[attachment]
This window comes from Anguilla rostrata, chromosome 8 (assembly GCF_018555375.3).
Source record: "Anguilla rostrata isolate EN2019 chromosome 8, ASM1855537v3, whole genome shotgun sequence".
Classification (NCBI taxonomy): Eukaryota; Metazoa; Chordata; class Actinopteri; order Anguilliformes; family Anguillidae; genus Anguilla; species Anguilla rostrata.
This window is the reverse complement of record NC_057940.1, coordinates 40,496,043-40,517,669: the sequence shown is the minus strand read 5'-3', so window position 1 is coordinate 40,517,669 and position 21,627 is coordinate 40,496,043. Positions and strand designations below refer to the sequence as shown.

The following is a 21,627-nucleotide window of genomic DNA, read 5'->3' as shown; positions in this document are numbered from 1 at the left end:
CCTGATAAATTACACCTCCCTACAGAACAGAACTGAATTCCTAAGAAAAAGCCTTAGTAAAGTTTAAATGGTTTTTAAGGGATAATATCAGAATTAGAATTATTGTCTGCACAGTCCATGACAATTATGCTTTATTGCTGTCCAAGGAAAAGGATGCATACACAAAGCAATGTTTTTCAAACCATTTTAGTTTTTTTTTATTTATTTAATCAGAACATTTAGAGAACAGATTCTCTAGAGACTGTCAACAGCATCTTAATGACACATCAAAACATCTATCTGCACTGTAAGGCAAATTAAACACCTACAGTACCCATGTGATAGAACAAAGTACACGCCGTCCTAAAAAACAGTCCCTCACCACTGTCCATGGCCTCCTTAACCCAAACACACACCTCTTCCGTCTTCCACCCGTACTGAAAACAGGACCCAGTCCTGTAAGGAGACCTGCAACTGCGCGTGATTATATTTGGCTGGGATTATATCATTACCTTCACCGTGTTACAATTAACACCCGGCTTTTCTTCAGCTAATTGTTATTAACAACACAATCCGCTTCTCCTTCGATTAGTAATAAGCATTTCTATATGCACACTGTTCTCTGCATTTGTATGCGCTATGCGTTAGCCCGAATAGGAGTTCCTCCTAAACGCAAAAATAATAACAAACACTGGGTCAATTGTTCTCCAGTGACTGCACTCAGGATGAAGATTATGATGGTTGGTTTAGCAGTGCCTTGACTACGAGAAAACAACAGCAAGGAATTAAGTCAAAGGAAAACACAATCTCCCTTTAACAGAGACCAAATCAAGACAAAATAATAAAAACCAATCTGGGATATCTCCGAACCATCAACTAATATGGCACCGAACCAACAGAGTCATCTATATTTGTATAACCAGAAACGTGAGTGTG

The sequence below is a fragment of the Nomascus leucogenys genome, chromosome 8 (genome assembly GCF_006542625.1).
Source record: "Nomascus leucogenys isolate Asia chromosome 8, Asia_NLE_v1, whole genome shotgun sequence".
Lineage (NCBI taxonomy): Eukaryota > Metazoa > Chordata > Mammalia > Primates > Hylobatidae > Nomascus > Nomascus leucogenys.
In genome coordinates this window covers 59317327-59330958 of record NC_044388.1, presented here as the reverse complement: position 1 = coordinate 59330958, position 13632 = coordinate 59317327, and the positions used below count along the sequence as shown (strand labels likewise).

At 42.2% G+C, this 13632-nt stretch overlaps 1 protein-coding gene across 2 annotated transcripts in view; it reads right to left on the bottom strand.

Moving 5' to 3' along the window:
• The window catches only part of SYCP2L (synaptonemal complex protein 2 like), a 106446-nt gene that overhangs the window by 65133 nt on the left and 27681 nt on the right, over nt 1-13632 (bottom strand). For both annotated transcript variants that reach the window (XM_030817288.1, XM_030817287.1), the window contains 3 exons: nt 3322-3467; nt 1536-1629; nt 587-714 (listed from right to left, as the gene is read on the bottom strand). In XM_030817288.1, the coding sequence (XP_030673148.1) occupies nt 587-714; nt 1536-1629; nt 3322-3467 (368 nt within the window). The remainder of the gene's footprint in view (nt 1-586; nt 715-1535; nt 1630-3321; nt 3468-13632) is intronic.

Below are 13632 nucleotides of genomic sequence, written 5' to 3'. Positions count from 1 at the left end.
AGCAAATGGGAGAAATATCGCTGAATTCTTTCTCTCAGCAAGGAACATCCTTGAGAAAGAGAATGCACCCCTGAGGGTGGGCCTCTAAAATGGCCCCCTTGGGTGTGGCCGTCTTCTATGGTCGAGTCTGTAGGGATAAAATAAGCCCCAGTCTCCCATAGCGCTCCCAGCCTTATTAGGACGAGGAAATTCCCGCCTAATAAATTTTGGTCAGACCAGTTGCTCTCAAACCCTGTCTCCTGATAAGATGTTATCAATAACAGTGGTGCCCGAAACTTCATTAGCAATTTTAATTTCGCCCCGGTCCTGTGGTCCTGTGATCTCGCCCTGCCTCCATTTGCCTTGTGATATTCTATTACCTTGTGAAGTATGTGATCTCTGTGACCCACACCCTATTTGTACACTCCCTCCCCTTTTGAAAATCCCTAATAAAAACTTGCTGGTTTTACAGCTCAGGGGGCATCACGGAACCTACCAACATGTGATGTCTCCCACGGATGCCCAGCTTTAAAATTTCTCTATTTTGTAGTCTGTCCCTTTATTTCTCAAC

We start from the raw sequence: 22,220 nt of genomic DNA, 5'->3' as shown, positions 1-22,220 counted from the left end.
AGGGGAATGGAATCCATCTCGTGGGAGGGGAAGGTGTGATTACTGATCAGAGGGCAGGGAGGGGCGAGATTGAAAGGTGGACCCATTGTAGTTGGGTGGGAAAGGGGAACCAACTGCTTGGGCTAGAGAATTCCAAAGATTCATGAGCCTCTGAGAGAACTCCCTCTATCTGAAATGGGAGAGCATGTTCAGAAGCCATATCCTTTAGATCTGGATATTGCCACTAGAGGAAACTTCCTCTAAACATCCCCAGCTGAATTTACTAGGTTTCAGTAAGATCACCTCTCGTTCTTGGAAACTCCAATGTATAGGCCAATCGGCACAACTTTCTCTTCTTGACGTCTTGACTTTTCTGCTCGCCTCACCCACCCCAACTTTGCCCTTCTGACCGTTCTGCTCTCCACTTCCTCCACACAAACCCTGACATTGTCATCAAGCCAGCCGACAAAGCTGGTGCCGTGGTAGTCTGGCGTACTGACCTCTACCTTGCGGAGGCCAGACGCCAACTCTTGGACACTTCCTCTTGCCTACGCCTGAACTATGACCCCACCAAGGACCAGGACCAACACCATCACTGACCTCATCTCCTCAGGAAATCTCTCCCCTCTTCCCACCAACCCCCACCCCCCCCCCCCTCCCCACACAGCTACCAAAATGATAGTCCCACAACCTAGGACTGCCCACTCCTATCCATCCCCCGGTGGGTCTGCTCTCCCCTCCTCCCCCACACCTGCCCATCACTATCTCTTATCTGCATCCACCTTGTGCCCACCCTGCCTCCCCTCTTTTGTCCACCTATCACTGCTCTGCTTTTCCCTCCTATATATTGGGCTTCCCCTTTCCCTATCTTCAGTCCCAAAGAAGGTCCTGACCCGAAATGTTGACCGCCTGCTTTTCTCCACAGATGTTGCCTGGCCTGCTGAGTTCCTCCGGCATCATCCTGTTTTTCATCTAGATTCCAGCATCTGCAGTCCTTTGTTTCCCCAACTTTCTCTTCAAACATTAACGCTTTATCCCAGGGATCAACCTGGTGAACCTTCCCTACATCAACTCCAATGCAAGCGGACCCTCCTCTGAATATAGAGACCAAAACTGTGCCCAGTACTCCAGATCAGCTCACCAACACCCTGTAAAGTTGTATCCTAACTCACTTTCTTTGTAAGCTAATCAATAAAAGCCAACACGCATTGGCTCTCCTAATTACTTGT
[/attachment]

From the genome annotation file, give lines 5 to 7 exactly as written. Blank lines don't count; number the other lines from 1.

The following is a 21,627-nucleotide window of genomic DNA, read 5'->3' as shown; positions in this document are numbered from 1 at the left end:
CCTGATAAATTACACCTCCCTACAGAACAGAACTGAATTCCTAAGAAAAAGCCTTAGTAAAGTTTAAATGGTTTTTAAGGGATAATATCAGAATTAGAATTATTGTCTGCACAGTCCATGACAATTATGCTTTATTGCTGTCCAAGGAAAAGGATGCATACACAAAGCAATGTTTTTCAAACCATTTTAGTTTTTTTTTATTTATTTAATCAGAACATTTAGAGAACAGATTCTCTAGAGACTGTCAACAGCATCTTAATGACACATCAAAACATCTATCTGCACTGTAAGGCAAATTAAACACCTACAGTACCCATGTGATAGAACAAAGTACACGCCGTCCTAAAAAACAGTCCCTCACCACTGTCCATGGCCTCCTTAACCCAAACACACACCTCTTCCGTCTTCCACCCGTACTGAAAACAGGACCCAGTCCTGTAAGGAGACCTGCAACTGCGCGTGATTATATTTGGCTGGGATTATATCATTACCTTCACCGTGTTACAATTAACACCCGGCTTTTCTTCAGCTAATTGTTATTAACAACACAATCCGCTTCTCCTTCGATTAGTAATAAGCATTTCTATATGCACACTGTTCTCTGCATTTGTATGCGCTATGCGTTAGCCCGAATAGGAGTTCCTCCTAAACGCAAAAATAATAACAAACACTGGGTCAATTGTTCTCCAGTGACTGCACTCAGGATGAAGATTATGATGGTTGGTTTAGCAGTGCCTTGACTACGAGAAAACAACAGCAAGGAATTAAGTCAAAGGAAAACACAATCTCCCTTTAACAGAGACCAAATCAAGACAAAATAATAAAAACCAATCTGGGATATCTCCGAACCATCAACTAATATGGCACCGAACCAACAGAGTCATCTATATTTGTATAACCAGAAACGTGAGTGTG

The sequence below is a fragment of the Nomascus leucogenys genome, chromosome 8 (genome assembly GCF_006542625.1).